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Polymer Guitars

Polymer Guitars

Gordon playing an RA1 prototype in 2005

26th Nov 2007 Secret Valentine released

Secret Valentine is a studio album of 15 romantic Gordon Giltrap tracks. The whole album was recorded on the Cool Acoustics / Rob Armstrong hybrid acoustic guitar discussed on this page. For details of the CD, with track listings and audio samples please see the Discography section


28th - 30th March 2007
saw Gordon in Frankfurt at the Musikmesse trade fair,
where British inventors are showcasing a range of innovative, high quality acoustic and electric guitars made almost entirely from polymers.

Gordon says " On the 28th of March I flew to Germany with Dr Owain Pedgley from Loughborough university to meet with various major makers to discuss the licensing of the polymer material for making guitars. I'm delighted to announce that the trip went VERY well, and we already have two major guitar makers in the frame, one is still in the discussion stage and the other is almost 100% committed to moving this exciting project forward.

My role in the whole enterprise as a consultant / ambassador for the University is proving to be very effective (so they tell me) I believe my endorsement of the whole project somehow gives it that much credibility. The way things stand at the moment is that we are awaiting Rob Armstrong to complete the first of five prototypes, once the first is complete then my job will be to produce an album to demonstrate how effective the material can be in the manufacture of acoustic, and at a later date electric instruments. For confidentially sake I can't really reveal the major companies that we are in dialogue with, but what I can say is that potentially it's quite exciting. I think we all know that at this point in time a fine instrument made from the best woods can't really be eclipsed sound wise, but the hope is to produce a really affordable instrument with a unique sound."

The three models, a hybrid wood / polymer acoustic, an all polymer acoustic and a semi-hollow electric, feature patented foamed polymer technology that gives outstanding sound quality.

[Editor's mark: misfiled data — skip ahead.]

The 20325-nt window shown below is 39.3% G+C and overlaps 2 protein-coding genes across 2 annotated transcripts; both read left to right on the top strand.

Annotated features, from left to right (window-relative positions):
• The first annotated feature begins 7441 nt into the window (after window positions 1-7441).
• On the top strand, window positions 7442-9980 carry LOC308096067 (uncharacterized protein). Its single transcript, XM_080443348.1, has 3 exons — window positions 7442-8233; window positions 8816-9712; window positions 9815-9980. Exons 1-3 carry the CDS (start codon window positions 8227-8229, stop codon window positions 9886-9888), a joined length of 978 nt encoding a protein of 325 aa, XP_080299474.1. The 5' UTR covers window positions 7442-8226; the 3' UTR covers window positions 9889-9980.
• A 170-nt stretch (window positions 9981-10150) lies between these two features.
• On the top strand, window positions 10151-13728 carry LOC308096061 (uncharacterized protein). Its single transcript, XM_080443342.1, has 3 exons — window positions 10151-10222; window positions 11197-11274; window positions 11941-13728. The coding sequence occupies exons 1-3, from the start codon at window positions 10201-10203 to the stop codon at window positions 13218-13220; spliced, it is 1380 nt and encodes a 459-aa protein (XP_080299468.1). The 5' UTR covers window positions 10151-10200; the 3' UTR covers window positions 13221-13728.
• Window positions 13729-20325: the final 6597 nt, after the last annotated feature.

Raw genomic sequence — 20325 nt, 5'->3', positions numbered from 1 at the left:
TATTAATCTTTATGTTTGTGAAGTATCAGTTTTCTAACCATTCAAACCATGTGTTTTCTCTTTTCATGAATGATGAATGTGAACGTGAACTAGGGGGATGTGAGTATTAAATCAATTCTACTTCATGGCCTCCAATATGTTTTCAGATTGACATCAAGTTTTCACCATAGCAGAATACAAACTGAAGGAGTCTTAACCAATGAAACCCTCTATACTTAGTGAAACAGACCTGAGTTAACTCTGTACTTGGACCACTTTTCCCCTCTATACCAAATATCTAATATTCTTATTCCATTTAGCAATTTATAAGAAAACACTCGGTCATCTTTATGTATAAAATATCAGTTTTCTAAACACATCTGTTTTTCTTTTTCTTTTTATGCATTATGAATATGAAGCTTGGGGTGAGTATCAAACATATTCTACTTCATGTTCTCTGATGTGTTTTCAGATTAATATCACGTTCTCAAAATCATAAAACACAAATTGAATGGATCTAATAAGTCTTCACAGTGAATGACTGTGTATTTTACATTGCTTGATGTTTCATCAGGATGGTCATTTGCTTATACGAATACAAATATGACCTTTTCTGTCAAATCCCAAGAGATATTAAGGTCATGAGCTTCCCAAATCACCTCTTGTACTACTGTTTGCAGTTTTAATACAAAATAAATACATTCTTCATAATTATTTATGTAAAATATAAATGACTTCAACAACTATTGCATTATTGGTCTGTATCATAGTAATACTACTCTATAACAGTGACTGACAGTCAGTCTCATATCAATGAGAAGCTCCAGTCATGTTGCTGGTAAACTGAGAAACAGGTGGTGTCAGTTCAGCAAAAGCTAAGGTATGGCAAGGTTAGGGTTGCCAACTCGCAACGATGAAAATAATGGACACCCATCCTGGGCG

The first prototypes to use the novel 'bubbled' plastic were revealed at the Frankfurt Music Show in 2002. Inspired by the deluge of public enthusiasm and commercial interest, design researchers Owain Pedgley and Eddie Norman have been perfecting their invention. They have also continued to draw upon the input of master craftsman Rob Armstrong, guitar maker to The Levellers, Fairport Convention, Gordon Giltrap and the late George Harrison.





So why use plastics? Polymers are easily moulded, so fewer parts are needed resulting in greatly simplified assembly. The use of non-wood components also opens up radical approaches to instrument design, construction and finishing, and eases pressure on wood supplies. And most importantly, the sound quality achieved due to the millions of bubbles in the polymer is extraordinarily good.














Norman and Pedgley, now an R&D Industrial Designer based at the University of Sheffield, have worked closely with the renowned guitar maker Rob Armstrong, who provided expert design advice, helped steer the process of materials selection, and contributed to the building of the prototypes. Armstrong's endorsement the guitar carries his name and logo persuaded the leading musician Gordon Giltrap to try out the new instrument.




The key to the guitar's design process was in the answer to a broad question: what physical material properties make a good soundboard? Rob Armstrong's advice was crucial. He argued that the aeration of a soundboard makes a significant positive contribution to the tone of a guitar, irrespective of the orientation or inherent stiffness of any fibres in the soundboard. Armstrong's conviction led Pedgley to experiment with expanded polymers, the most promising of which became the material of the guitar's soundboard. To provide strength, the soundboard is married to non-expanded polycarbonate components. The expanded material provides the instrument with a cellular, lightweight vibrating plate, whilst an X-shaped bracing pattern provides the necessary stiffness to withstand the tension from the steel guitar strings.

For more details on the polymer guitars read the article below, which appeared in the Guardian newspaper in Oct 2006, or click the link to hear some audio samples.

Visit the main Cool Acoustics website and go to downloads to see some video footage of Gordon playing the new guitars. More information on the Secret Valentine Guitar project can be found at the Secret Valentine microsite